Year of Award


Document Type


Degree Type

Master of Arts (MA)

Degree Name


Department or School/College


Committee Chair

Dr. Tobin Miller Shearer

Commitee Members

Dr. Anya Jabour, Dr. Daisy Rooks


radicalism, socialism, Detroit, 1980s, the Black Radical Tradition, African American History


University of Montana

Subject Categories

African American Studies | American Studies | Race, Ethnicity and Post-Colonial Studies


This paper explores the Black Radical Tradition in the 1980s through the lens of James and Grace Lee Boggs and their dedication to grassroots, community organizing and evolving revolutionary rhetoric. Existing scholarship on the decade is largely dedicated to the dialectic fluctuation of Black Power ideology and liberal reform that created a more conservative political agenda centered around partisan politics. Alternatively, the activism of James and Grace Lee Boggs in the immediate aftermath of the Black Power Era presents a complex view of the decade, providing space for black radicalism. The adaptation of the couple’s theories and mobilization strategies serve as a case study of the Black Radical tradition from the 1950s through the mid-1970s. Simultaneously, their continued activism and wholesale rejection of partisan politics in the late 1970s and 1980s charts a new path of study for black radicalism and black solidarity after the State sanctioned decimation of the Black Power Movement and the unofficial death of radicalism. James and Grace Lee’s grassroots organizing demonstrates a continuation of the Black Radical Tradition, evolved to fit contemporary circumstances. Their preservation of radical rhetoric in the 1980s disputes the consensus that black radicalism was wholly replaced by electoral mobilization. The couple’s extra-political radicalism adds nuance to the African-American experience of the 1980s, demonstrating the variety of African-American resistance to the rise of American conservatism.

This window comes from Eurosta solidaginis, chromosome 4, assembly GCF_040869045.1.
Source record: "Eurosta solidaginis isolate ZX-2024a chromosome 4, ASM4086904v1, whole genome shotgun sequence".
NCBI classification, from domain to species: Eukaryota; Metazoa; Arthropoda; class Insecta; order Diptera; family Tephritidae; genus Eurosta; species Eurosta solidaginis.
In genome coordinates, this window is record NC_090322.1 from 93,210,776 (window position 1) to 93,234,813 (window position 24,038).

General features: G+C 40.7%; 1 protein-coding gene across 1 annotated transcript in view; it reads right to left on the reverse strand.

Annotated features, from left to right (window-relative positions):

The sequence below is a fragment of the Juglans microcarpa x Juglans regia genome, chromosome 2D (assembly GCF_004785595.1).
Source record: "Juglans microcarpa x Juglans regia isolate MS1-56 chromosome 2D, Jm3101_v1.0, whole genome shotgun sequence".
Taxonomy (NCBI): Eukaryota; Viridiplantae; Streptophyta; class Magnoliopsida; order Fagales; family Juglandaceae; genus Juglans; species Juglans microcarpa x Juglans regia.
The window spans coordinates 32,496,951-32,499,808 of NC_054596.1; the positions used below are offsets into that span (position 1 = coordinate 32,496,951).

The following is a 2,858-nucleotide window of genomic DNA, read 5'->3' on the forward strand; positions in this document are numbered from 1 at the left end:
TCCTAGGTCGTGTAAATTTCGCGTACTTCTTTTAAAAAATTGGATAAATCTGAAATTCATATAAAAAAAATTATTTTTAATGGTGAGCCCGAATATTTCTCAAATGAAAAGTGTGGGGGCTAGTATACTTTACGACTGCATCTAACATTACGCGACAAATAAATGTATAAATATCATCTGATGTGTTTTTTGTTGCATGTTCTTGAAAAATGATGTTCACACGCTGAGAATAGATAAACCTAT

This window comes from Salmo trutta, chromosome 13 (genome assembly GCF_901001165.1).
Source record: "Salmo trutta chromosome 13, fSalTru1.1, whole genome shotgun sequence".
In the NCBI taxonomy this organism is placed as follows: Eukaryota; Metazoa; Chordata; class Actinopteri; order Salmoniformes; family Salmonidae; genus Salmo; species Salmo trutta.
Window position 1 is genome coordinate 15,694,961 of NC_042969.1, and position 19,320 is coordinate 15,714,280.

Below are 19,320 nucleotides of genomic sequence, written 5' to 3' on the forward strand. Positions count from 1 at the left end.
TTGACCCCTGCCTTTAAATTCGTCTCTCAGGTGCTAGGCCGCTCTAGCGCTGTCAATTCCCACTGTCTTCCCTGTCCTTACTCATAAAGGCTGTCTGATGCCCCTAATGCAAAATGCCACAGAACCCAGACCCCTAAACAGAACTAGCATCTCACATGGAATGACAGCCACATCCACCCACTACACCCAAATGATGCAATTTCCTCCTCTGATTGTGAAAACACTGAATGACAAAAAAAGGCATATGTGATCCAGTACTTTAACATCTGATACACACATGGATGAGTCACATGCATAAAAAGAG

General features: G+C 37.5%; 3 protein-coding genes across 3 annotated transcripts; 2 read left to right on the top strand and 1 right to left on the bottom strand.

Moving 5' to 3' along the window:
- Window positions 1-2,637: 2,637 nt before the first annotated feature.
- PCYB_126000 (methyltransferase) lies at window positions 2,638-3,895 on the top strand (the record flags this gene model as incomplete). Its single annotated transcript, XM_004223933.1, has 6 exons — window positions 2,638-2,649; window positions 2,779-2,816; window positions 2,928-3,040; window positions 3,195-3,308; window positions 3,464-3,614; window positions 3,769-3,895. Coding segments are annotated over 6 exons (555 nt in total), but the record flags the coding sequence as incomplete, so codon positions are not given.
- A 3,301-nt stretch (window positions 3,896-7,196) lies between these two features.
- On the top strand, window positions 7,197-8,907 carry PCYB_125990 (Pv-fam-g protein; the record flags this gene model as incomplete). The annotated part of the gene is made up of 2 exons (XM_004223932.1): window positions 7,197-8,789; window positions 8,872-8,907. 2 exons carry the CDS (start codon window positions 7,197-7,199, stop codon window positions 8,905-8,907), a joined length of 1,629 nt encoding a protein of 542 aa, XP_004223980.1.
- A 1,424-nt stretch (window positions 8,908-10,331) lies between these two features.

© Copyright 2020 Ryan A. McCarty